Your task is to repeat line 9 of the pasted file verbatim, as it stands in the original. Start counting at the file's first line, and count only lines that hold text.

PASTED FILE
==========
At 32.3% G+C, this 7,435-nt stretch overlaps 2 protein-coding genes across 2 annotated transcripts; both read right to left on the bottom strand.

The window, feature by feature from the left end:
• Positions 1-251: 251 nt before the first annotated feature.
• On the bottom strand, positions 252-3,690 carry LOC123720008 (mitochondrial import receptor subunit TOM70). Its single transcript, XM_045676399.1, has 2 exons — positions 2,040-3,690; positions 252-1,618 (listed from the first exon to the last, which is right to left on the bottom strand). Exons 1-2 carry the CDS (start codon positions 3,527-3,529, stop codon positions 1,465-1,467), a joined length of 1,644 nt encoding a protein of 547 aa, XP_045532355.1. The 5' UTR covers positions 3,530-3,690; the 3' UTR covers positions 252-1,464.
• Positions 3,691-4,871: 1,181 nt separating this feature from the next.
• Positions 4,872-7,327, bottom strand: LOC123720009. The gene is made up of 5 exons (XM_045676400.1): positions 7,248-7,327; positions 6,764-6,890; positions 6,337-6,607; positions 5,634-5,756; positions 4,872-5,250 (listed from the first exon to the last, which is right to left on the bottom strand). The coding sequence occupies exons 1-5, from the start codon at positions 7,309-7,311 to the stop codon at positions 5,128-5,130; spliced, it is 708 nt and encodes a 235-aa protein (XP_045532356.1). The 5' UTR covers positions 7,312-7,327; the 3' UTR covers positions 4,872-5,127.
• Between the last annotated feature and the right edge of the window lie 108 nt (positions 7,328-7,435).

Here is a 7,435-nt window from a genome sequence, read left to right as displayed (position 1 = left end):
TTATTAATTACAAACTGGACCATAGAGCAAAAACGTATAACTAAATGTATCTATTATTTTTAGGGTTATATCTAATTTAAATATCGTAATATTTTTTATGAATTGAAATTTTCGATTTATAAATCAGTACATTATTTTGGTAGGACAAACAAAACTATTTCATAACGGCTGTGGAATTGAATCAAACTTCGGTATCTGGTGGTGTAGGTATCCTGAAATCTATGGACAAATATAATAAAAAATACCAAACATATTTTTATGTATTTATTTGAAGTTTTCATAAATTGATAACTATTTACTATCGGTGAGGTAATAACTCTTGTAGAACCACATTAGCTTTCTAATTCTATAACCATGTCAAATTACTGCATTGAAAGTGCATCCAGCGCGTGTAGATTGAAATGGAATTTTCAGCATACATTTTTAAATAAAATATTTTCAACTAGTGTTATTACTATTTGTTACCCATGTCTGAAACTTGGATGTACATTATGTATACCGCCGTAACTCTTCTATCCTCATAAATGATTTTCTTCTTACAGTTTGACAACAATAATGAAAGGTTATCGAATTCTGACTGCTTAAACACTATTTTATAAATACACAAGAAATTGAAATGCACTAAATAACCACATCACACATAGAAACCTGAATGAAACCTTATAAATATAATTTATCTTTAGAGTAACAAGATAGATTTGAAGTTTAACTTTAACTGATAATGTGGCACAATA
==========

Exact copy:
TTATTAATTACAAACTGGACCATAGAGCAAAAACGTATAACTAAATGTATCTATTATTTTTAGGGTTATATCTAATTTAAATATCGTAATATTTTTTATGAATTGAAATTTTCGATTTATAAATCAGTACATTATTTTGGTAGGACAAACAAAACTATTTCATAACGGCTGTGGAATTGAATCAAACTTCGGTATCTGGTGGTGTAGGTATCCTGAAATCTATGGACAAATATAATAAAAAATACCAAACATATTTTTATGTATTTATTTGAAGTTTTCATAAATTGATAACTATTTACTATCGGTGAGGTAATAACTCTTGTAGAACCACATTAGCTTTCTAATTCTATAACCATGTCAAATTACTGCATTGAAAGTGCATCCAGCGCGTGTAGATTGAAATGGAATTTTCAGCATACATTTTTAAATAAAATATTTTCAACTAGTGTTATTACTATTTGTTACCCATGTCTGAAACTTGGATGTACATTATGTATACCGCCGTAACTCTTCTATCCTCATAAATGATTTTCTTCTTACAGTTTGACAACAATAATGAAAGGTTATCGAATTCTGACTGCTTAAACACTATTTTATAAATACACAAGAAATTGAAATGCACTAAATAACCACATCACACATAGAAACCTGAATGAAACCTTATAAATATAATTTATCTTTAGAGTAACAAGATAGATTTGAAGTTTAACTTTAACTGATAATGTGGCACAATA